Mammalian Target of Rapamycin Inhibitors Permit Regulatory T Cell Reconstitution and Inhibit Experimental Chronic Graft-versus-Host Disease
Chronic graft-versus-host disease (GVHD) remains a major late complication of allogeneic bone marrow transplantation (BMT). In a previous study, impaired thymic negative selection of the recipients permitted the emergence of pathogenic T cells that cause chronic GVHD using MHC class II-deficient (H2-Ab1 KO) B6 into OH model and CD4(+) T cells isolated from chronic GVHD mice caused chronic GVHD when administered into the secondary recipients. In this study, we evaluated the kinetics of regulatory T cell (Treg) reconstitution in wild type B6 into C3H model. After myeloablative conditioning, host Tregs disappeared rapidly, followed by expansion of Tregs derived from the donor splenic T cell inoculum. However, the donor splenic T cell derived Treg pool contracted gradually and was almost completely replaced by newly generated donor bone marrow (BM)-derived Tregs in the late post-transplantation period. Next, we compared the effects of cyclosporine (CSA) and mammalian target of rapamycin (mTOR) inhibitors on Treg reconstitution. Administration of CSA significantly impaired Treg reconstitution in the spleen and thymus. In contrast, BM-derived Treg reconstitution was not impaired in mTOR inhibitor-treated mice. Histopathological examination indicated that mice treated with GSA, but not mTOR inhibitors, showed pathogenic features of chronic GVHD on day 120. Mice treated with CSA until day 60, but not mTOR inhibitors, developed severe chronic GVHD followed by adoptive transfer of the pathogenic CD4(+) T cells isolated from H2-Ab1 KO into C3H model. These findings indicated that long-term use of CSA impairs reconstitution of BM-derived Tregs and increases the liability to chronic GVHD. The choice of immunosuppression, such as calcineurin inhibitor-free GVHD prophylaxis with mTOR inhibitor, may have important implications for the control of chronic GVHD after BMT.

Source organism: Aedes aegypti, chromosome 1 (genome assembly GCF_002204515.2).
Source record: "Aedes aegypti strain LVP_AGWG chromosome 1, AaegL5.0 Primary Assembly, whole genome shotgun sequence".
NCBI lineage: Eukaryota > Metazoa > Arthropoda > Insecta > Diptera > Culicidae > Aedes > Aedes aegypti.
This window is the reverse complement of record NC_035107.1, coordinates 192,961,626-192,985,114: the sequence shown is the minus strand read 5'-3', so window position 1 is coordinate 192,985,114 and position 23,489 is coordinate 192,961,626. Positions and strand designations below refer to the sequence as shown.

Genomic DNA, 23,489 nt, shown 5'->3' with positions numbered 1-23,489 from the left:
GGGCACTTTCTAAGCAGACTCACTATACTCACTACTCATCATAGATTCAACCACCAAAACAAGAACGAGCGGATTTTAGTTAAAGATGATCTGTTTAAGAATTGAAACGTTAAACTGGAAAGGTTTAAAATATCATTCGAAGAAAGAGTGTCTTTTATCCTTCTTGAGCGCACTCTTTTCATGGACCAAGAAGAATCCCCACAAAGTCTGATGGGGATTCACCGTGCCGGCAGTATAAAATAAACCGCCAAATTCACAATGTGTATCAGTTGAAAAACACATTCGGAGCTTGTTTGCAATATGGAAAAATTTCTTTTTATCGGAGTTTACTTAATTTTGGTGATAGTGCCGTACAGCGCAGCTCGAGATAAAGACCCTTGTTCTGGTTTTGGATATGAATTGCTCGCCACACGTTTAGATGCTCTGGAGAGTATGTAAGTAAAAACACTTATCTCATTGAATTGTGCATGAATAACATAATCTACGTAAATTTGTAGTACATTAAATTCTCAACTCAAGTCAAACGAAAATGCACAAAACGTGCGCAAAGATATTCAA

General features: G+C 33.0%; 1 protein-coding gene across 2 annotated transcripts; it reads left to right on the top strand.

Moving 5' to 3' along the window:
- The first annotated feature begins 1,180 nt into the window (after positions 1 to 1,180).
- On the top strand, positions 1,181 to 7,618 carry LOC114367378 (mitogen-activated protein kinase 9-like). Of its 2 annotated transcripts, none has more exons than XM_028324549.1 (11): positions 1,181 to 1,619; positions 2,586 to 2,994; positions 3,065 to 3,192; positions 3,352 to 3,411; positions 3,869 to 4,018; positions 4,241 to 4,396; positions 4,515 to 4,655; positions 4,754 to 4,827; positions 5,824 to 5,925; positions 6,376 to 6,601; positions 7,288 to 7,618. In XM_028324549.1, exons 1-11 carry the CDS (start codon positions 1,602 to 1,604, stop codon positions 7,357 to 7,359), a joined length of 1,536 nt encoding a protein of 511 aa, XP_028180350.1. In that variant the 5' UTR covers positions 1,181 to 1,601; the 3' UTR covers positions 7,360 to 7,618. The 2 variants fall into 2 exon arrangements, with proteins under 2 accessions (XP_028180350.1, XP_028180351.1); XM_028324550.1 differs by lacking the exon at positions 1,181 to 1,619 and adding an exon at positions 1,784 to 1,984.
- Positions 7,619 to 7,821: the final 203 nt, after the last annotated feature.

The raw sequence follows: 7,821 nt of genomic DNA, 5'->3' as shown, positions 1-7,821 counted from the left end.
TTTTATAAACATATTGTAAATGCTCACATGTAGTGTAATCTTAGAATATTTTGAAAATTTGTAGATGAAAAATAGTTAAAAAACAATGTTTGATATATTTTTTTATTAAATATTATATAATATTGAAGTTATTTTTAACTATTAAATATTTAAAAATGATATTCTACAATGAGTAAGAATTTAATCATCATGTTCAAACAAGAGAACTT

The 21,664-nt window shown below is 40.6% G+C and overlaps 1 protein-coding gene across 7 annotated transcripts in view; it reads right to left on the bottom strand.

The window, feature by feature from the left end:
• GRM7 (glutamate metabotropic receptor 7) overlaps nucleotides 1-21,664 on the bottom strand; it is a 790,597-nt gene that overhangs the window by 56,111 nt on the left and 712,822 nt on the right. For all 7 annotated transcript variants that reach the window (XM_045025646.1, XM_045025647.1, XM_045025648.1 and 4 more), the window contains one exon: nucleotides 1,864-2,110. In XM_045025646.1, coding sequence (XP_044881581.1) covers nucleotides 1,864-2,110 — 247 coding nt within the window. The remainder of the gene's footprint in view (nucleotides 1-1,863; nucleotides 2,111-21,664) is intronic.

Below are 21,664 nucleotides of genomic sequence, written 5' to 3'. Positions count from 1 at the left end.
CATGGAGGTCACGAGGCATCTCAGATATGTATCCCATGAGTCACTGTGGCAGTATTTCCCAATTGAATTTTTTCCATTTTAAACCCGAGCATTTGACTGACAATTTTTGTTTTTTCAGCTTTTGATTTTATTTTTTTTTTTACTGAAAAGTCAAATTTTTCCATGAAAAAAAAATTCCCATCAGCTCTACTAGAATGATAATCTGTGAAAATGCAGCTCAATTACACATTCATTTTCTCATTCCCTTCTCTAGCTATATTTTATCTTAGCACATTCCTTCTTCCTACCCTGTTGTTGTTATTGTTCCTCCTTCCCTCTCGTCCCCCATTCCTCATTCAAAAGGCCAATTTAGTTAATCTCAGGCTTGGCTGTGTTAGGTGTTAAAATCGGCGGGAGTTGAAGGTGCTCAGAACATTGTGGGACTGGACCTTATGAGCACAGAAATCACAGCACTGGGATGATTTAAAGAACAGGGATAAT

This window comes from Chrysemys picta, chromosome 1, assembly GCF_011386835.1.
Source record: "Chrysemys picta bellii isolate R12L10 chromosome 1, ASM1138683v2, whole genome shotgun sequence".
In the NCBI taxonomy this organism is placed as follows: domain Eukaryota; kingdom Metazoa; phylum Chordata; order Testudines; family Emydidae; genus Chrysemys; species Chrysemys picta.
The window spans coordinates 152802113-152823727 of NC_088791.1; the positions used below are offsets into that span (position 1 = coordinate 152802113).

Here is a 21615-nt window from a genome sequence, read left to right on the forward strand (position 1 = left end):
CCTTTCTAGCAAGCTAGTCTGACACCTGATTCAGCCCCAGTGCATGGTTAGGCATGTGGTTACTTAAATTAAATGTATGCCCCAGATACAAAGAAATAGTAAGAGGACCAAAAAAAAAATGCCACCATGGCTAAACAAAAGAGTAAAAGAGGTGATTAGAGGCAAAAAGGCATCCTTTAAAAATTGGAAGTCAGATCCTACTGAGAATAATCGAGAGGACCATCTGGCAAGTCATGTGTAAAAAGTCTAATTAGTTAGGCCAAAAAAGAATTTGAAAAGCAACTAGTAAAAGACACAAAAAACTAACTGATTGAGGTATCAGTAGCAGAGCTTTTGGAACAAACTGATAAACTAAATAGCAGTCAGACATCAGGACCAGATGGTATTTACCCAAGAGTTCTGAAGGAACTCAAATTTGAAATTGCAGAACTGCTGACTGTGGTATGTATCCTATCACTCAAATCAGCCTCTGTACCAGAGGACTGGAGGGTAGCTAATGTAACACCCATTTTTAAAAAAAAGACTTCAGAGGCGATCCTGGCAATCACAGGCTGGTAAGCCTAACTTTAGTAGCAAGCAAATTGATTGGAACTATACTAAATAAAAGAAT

- Biology of Blood and Marrow Transplantation
Biology of Blood and Marrow Transplantation 20 (2), 183-191, 2014-02